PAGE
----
ASC Topic 820 (SFAS No. 157) established a three-tier fair value hierarchy, which prioritizes the inputs used in measuring fair value. These tiers include: Level 1, defined as observable inputs such as quoted prices in active markets; Level 2, defined as inputs other than quoted prices in active markets that are either directly or indirectly observable; and Level 3, defined as unobservable inputs in which little or no market data exists, therefore requiring an entity to develop its own assumptions.
 
In February 2007, the FASB issued ASC Topic 825, “Financial Instruments”, (SFAS No. 159), which permits entities to choose to measure many financial instruments and certain other items at fair value that are not currently required to be measured at fair value. The Company adopted this statement as of January 1, 2008 and has elected not to apply the fair value option to any of its financial instruments at this time.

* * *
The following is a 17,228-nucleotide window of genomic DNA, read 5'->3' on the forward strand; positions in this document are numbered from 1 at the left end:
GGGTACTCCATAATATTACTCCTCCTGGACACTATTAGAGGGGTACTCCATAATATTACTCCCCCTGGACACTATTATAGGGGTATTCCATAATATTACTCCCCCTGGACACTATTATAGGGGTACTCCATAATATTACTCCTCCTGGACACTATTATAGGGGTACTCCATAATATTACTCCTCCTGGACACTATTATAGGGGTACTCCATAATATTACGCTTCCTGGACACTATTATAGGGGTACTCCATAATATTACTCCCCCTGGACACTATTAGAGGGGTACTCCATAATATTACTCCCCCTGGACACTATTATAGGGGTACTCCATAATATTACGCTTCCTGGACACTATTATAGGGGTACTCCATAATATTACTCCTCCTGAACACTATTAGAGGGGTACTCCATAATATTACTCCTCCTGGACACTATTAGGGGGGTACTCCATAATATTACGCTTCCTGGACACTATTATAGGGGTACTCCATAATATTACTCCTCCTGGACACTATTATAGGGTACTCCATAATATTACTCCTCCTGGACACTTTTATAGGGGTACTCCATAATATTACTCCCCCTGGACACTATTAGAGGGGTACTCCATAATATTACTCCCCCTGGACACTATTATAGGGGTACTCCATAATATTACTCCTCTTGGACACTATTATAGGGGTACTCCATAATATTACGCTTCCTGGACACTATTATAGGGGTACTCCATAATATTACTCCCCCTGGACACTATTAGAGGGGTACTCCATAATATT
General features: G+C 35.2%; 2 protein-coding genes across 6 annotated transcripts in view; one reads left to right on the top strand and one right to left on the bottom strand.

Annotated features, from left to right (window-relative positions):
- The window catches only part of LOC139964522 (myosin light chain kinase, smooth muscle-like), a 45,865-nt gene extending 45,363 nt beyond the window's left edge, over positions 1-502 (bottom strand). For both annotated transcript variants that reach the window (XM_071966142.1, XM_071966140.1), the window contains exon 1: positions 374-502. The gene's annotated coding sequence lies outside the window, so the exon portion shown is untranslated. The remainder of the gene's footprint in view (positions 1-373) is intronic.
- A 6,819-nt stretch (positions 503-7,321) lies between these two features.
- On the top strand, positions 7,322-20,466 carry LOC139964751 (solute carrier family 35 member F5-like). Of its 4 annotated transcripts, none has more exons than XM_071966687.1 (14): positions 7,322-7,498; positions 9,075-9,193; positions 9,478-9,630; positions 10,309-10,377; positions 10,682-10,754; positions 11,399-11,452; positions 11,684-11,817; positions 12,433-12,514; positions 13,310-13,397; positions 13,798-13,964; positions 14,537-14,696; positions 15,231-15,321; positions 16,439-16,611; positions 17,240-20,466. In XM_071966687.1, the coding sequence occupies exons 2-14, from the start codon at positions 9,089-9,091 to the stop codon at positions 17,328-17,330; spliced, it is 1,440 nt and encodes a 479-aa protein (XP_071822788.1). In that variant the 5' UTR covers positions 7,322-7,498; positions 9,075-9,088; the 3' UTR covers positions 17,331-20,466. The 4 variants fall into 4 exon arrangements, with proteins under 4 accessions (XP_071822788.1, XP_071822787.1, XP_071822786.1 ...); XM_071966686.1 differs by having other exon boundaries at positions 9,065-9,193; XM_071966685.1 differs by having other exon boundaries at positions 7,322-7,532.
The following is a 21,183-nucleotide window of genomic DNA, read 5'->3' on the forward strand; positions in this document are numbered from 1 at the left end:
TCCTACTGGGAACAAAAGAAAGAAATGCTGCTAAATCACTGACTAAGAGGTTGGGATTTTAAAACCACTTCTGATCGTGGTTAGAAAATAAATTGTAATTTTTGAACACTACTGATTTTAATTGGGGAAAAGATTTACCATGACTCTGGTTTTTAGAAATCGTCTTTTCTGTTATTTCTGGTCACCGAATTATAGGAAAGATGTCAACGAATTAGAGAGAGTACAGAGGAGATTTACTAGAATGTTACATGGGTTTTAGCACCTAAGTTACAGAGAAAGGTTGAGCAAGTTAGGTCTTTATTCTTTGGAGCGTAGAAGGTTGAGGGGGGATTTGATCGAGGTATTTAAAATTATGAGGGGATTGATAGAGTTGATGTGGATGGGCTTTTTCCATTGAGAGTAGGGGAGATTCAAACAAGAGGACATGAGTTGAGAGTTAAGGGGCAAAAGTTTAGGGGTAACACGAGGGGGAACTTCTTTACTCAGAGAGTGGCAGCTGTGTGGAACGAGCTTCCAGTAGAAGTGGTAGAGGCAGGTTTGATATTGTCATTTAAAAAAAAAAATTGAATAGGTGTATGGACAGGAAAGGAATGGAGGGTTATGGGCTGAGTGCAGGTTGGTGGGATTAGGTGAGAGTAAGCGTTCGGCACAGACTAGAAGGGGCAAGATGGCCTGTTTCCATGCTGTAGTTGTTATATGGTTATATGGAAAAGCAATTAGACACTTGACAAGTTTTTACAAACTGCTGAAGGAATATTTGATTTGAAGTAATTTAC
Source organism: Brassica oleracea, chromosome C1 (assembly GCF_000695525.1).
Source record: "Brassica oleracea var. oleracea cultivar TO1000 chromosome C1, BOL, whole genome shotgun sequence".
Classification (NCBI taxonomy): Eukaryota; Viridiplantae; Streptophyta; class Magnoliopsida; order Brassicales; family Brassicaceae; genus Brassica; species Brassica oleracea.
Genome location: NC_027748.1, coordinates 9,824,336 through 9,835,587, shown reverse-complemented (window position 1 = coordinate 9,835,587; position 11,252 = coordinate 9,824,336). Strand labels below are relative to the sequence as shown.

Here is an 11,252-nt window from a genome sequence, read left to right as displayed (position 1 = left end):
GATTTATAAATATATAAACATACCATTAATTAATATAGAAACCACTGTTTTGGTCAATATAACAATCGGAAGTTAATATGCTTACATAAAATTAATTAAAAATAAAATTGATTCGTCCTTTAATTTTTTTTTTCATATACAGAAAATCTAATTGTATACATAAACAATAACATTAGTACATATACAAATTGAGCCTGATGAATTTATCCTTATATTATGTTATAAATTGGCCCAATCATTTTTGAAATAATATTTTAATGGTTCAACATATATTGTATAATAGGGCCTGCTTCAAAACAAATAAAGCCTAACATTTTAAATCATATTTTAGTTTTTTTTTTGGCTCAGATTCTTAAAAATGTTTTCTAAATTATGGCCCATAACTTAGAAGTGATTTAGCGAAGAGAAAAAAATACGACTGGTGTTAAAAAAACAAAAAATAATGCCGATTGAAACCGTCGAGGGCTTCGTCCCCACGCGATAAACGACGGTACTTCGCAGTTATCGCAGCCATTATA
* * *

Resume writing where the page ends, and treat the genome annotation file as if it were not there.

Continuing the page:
Business Combinations:  In December 2007, the FASB issued ASC Topic 805, “Business Combinations” (SFAS No. 141(R)) which expands the definition of a business and a business combination, requires the fair value of the purchase price of an acquisition including the issuance of equity securities to be determined on the acquisition date, requires that all assets, liabilities, contingent consideration, contingencies and in-process research and development costs of an acquired business be recorded at fair value at the acquisition date, requires that acquisition costs generally be expensed as incurred, requires that restructuring costs generally be expensed in periods subsequent to the acquisition date, and requires changes in accounting for deferred tax asset valuation allowances and acquired income tax uncertainties after the measurement period to impact income tax expense. The Company adopted the guidance on January 1, 2009.